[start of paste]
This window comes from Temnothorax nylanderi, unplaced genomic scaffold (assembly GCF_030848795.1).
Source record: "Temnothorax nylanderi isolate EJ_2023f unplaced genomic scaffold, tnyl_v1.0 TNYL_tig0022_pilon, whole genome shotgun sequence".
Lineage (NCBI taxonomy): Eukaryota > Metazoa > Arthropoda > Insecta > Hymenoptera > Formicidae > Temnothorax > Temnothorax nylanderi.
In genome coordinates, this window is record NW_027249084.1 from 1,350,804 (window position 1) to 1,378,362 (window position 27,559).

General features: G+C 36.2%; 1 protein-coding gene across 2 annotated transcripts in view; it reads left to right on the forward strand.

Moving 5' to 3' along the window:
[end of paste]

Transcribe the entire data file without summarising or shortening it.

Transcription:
This window comes from Temnothorax nylanderi, unplaced genomic scaffold (assembly GCF_030848795.1).
Source record: "Temnothorax nylanderi isolate EJ_2023f unplaced genomic scaffold, tnyl_v1.0 TNYL_tig0022_pilon, whole genome shotgun sequence".
Lineage (NCBI taxonomy): Eukaryota > Metazoa > Arthropoda > Insecta > Hymenoptera > Formicidae > Temnothorax > Temnothorax nylanderi.
In genome coordinates, this window is record NW_027249084.1 from 1,350,804 (window position 1) to 1,378,362 (window position 27,559).

General features: G+C 36.2%; 1 protein-coding gene across 2 annotated transcripts in view; it reads left to right on the forward strand.

Moving 5' to 3' along the window: